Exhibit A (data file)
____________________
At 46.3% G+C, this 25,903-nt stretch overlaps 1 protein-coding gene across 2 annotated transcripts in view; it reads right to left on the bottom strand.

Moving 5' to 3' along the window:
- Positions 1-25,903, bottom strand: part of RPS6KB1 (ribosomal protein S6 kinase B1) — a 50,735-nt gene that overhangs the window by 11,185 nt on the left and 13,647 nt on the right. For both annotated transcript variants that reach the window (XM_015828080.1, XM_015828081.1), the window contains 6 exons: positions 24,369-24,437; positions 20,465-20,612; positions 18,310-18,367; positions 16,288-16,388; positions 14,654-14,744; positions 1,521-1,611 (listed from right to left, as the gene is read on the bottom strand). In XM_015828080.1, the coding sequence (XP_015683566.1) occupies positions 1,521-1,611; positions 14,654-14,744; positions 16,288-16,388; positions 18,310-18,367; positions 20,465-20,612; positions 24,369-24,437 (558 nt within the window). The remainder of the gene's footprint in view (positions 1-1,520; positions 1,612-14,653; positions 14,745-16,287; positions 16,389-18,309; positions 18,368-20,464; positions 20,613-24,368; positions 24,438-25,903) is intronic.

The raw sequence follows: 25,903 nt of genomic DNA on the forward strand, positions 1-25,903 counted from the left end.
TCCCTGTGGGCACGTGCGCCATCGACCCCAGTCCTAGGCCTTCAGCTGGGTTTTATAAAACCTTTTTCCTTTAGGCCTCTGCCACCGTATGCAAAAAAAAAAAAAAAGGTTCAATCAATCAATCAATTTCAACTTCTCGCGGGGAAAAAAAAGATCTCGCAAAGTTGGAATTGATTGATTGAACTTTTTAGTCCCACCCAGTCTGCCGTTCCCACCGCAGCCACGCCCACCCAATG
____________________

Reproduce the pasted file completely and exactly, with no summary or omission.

At 46.3% G+C, this 25,903-nt stretch overlaps 1 protein-coding gene across 2 annotated transcripts in view; it reads right to left on the bottom strand.

Moving 5' to 3' along the window:
- Positions 1-25,903, bottom strand: part of RPS6KB1 (ribosomal protein S6 kinase B1) — a 50,735-nt gene that overhangs the window by 11,185 nt on the left and 13,647 nt on the right. For both annotated transcript variants that reach the window (XM_015828080.1, XM_015828081.1), the window contains 6 exons: positions 24,369-24,437; positions 20,465-20,612; positions 18,310-18,367; positions 16,288-16,388; positions 14,654-14,744; positions 1,521-1,611 (listed from right to left, as the gene is read on the bottom strand). In XM_015828080.1, the coding sequence (XP_015683566.1) occupies positions 1,521-1,611; positions 14,654-14,744; positions 16,288-16,388; positions 18,310-18,367; positions 20,465-20,612; positions 24,369-24,437 (558 nt within the window). The remainder of the gene's footprint in view (positions 1-1,520; positions 1,612-14,653; positions 14,745-16,287; positions 16,389-18,309; positions 18,368-20,464; positions 20,613-24,368; positions 24,438-25,903) is intronic.

The raw sequence follows: 25,903 nt of genomic DNA on the forward strand, positions 1-25,903 counted from the left end.
TCCCTGTGGGCACGTGCGCCATCGACCCCAGTCCTAGGCCTTCAGCTGGGTTTTATAAAACCTTTTTCCTTTAGGCCTCTGCCACCGTATGCAAAAAAAAAAAAAAAGGTTCAATCAATCAATCAATTTCAACTTCTCGCGGGGAAAAAAAAGATCTCGCAAAGTTGGAATTGATTGATTGAACTTTTTAGTCCCACCCAGTCTGCCGTTCCCACCGCAGCCACGCCCACCCAATG